How I had been lead to believe Tyler Childers would look.
But then he started singing and his hoarse, but emotively powerful voice rang out through the State Theatre and that was him alright, singing his stories of a heartbroken preacher succumbing to alcoholism or of a quiet night where he "only had a couple of drinks" and "a few good hits from an antler pipe" and he "must admit I had a couple of white lines' and then the next thing he knows he awakes to the noon light with a pounding head and a black eye and it "feels like fierce abandon", you just like everyone else's Tuesday night too, this guy is singing our lives!

I may have have been enthralled in his stories, sure, but I never cried when a simple story of love like "Lady May", sung as the best country songs are, from the bottom, from a man who has "held my weight in shame".

Now I ain't the toughest hickory that your ax has ever felled, but I'm a hickory just as well. I'm a hickory all the same...
I think it is his use of rural imagery that enables me to relate, being a renowned outback type myself.


Now I will admit I felt like crying, sure, at only being able to see a truncated opening set by Childers, without his full band. And at the fact that, early on especially, he had to play while many in the audience were still taking their seats. Sure. I felt like crying. But the point is I didn't, whatever tales may have been spread by my enemies.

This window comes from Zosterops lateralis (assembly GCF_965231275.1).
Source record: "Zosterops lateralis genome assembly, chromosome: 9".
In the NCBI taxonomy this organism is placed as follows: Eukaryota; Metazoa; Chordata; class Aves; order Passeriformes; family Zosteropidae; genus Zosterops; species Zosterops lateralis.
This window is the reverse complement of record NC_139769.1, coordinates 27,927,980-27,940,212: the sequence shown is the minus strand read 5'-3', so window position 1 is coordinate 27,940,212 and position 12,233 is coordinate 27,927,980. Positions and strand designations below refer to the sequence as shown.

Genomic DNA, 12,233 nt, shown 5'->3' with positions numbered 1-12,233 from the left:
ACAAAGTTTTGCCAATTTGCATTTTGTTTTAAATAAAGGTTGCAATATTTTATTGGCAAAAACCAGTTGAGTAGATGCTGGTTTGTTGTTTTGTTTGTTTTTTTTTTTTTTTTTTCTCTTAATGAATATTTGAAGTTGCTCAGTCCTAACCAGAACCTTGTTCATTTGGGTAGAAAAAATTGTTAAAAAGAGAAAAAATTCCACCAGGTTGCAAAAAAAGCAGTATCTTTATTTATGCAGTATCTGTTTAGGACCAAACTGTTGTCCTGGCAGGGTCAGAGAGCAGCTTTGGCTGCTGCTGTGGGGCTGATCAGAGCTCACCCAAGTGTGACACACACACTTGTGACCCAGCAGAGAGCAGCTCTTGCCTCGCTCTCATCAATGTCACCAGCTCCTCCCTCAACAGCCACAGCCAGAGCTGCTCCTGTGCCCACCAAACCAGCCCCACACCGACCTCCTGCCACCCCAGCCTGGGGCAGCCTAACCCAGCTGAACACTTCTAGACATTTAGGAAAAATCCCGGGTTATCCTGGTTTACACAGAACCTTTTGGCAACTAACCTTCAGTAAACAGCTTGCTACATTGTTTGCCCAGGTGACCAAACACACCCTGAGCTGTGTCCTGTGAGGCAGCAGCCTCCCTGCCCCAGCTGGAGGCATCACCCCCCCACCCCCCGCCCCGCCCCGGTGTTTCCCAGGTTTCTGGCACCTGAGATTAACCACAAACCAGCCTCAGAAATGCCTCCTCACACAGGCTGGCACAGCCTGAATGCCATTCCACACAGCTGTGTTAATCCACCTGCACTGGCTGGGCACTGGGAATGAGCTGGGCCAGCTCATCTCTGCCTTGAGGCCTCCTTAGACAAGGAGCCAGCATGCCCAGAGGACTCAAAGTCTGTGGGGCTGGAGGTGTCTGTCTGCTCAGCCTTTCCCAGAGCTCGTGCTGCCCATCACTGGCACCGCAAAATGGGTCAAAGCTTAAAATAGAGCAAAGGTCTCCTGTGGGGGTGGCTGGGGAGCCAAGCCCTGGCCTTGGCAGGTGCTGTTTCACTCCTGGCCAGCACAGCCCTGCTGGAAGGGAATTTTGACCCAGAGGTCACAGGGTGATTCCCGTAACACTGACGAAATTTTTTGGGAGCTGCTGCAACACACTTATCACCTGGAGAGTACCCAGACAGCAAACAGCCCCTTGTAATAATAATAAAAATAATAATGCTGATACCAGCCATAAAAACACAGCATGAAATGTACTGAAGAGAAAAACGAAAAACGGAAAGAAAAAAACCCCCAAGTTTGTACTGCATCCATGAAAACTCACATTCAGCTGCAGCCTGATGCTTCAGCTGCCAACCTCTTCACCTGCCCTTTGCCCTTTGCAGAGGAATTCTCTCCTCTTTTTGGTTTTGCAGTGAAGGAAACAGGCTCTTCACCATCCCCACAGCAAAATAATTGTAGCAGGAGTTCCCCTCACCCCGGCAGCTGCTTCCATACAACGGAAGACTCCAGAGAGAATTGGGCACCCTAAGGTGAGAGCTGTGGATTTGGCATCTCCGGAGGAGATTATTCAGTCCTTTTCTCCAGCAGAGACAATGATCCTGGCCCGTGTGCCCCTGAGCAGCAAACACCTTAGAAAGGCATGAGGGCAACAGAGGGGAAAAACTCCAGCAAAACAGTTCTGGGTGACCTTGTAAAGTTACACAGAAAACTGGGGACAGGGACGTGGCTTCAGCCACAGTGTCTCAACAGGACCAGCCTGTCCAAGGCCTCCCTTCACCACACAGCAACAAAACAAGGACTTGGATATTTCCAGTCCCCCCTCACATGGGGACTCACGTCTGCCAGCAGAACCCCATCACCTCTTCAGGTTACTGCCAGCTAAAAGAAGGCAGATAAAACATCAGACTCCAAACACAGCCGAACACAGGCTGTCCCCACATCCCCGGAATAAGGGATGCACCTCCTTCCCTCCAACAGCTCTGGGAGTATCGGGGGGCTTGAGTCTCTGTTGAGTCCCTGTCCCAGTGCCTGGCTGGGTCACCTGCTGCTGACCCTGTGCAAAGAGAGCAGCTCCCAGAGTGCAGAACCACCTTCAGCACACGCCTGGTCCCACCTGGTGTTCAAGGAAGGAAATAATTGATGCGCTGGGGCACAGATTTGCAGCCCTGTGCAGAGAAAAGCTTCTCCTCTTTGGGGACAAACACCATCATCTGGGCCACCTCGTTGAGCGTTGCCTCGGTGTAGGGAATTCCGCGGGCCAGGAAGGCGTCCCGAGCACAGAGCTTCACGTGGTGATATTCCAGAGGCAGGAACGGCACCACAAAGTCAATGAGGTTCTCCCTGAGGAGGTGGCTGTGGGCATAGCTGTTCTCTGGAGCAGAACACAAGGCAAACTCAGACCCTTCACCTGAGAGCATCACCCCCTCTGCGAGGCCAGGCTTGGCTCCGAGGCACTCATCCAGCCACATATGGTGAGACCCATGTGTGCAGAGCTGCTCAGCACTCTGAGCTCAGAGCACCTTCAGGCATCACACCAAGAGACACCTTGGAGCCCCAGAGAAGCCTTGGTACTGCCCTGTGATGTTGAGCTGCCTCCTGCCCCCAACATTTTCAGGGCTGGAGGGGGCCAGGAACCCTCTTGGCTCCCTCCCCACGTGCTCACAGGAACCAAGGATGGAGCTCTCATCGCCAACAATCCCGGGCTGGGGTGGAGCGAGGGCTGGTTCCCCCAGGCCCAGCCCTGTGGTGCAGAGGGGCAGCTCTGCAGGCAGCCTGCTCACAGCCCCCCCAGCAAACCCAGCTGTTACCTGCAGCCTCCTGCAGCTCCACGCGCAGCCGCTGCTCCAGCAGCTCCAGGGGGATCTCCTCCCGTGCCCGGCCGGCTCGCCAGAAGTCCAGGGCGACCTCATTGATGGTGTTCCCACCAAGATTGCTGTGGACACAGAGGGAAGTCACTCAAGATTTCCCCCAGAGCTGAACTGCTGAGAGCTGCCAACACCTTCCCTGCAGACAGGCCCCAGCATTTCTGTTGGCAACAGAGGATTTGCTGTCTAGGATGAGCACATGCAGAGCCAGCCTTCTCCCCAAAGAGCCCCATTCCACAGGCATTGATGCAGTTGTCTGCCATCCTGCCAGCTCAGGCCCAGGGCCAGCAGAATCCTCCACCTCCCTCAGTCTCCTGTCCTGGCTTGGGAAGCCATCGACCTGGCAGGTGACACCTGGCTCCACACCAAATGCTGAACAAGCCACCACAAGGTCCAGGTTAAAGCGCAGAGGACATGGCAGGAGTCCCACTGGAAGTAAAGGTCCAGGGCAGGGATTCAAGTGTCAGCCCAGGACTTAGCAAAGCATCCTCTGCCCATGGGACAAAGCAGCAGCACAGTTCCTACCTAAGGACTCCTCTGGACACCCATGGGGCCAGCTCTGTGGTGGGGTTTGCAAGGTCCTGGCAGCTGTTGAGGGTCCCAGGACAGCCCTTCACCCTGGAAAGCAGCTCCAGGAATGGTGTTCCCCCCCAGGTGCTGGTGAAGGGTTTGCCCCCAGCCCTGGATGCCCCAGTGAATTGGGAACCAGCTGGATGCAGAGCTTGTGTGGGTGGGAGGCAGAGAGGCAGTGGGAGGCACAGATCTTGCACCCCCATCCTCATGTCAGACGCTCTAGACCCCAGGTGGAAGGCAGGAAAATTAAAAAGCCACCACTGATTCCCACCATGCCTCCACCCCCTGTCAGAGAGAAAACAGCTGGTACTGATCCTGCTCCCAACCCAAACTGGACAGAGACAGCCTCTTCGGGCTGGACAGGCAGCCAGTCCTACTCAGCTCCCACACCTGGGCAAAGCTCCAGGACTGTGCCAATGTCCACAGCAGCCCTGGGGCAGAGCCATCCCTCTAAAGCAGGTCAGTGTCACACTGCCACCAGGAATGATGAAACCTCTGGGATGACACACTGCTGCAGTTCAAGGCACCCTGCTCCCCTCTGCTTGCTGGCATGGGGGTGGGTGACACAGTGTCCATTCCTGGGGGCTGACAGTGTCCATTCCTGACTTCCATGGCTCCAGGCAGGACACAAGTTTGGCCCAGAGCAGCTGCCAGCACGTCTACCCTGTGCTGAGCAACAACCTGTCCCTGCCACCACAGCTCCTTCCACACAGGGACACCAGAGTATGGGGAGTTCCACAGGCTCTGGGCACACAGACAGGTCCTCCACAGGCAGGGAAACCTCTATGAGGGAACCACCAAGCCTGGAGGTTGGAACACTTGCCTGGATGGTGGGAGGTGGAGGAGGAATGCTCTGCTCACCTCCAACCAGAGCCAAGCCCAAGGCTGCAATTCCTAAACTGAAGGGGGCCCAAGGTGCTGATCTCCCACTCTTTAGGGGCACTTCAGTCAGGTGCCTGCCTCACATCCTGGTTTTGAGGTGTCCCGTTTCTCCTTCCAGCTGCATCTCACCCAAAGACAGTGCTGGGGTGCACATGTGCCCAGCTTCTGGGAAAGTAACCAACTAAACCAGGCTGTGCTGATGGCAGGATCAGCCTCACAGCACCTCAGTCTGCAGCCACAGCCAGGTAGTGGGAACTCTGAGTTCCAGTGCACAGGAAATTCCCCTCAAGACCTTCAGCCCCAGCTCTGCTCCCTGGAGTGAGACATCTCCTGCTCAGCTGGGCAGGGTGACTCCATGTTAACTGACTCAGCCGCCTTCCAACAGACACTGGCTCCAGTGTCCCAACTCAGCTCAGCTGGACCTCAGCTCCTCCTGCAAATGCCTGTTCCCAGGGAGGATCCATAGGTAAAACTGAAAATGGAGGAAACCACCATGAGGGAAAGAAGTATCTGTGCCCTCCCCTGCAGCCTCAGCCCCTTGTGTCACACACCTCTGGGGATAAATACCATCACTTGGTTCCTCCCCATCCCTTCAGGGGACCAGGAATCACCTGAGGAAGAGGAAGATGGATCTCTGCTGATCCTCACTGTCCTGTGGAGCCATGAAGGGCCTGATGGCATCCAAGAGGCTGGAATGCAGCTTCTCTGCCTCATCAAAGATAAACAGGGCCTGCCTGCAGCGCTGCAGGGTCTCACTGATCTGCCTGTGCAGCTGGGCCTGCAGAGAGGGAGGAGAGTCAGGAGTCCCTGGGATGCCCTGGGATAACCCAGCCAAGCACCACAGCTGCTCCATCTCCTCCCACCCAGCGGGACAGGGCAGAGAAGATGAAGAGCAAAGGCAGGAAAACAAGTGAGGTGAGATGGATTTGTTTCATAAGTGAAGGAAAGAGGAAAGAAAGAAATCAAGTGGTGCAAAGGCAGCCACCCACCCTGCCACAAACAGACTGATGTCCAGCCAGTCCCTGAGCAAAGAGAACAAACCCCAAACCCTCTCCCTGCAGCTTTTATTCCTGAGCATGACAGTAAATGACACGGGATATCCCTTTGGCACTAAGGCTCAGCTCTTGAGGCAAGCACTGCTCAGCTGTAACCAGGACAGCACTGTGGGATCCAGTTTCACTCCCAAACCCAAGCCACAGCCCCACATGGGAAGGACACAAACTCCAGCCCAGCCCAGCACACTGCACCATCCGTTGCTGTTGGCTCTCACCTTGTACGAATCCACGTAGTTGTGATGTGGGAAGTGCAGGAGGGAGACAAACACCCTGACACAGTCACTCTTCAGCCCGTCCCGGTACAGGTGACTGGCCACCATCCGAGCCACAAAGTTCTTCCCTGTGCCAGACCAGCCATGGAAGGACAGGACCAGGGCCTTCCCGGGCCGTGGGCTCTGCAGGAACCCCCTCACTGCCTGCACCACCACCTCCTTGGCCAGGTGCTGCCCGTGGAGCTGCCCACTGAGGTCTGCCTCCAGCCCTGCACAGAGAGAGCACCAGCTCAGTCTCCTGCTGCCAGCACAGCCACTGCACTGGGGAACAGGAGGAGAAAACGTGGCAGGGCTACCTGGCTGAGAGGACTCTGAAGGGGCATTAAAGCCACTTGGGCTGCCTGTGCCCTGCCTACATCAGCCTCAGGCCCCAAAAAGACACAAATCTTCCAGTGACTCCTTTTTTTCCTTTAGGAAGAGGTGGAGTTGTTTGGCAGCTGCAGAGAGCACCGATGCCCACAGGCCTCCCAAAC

Then John Prine came on and he at least had the decency to look exactly as expected -- small, hunched over, old and absolutely nothing like any kind of popular music star, let alone icon. Until he sings his tale of wit, love and loneliness, but, and I don't know who has been telling you what, but even when he went for the heart I didn't cry.

I didn't cry when John Prine sung "Hello In There", from his 1971 self-tiled debut album, about the loneliness of growing old. I didn't cry when the narrator, recalling his growing list of dead friends, notes, "We lost Davy in the Korean war. And I still don't know what for, don't matter anymore." Anyone who says I did is a straight up liar.

I didn't cry when John Prine sung "Summer's End", a melancholic song tinged with a gentle sense of grief from his latest album, which was released with a video tying it to the US's devastating opioid overdose crisis, now the leading cause of death for Americans under 50. Of course I didn't.

I didn't cry when he played "Angel from Montgomery" from his first album that was later a hit for Bonnie Raitt, or at the endearing sweetness of "I Have Met My Love Today" from his latest. All these accusations are getting ridiculous.

I may have laughed.

I may have laughed when he sung a one-person duet of "In Spite of Ourselves", his tale of lovers who bug each other, first recorded with Iris DeMent. (He "drinks his beer like its oxygen", she "thinks crossing her legs is funny").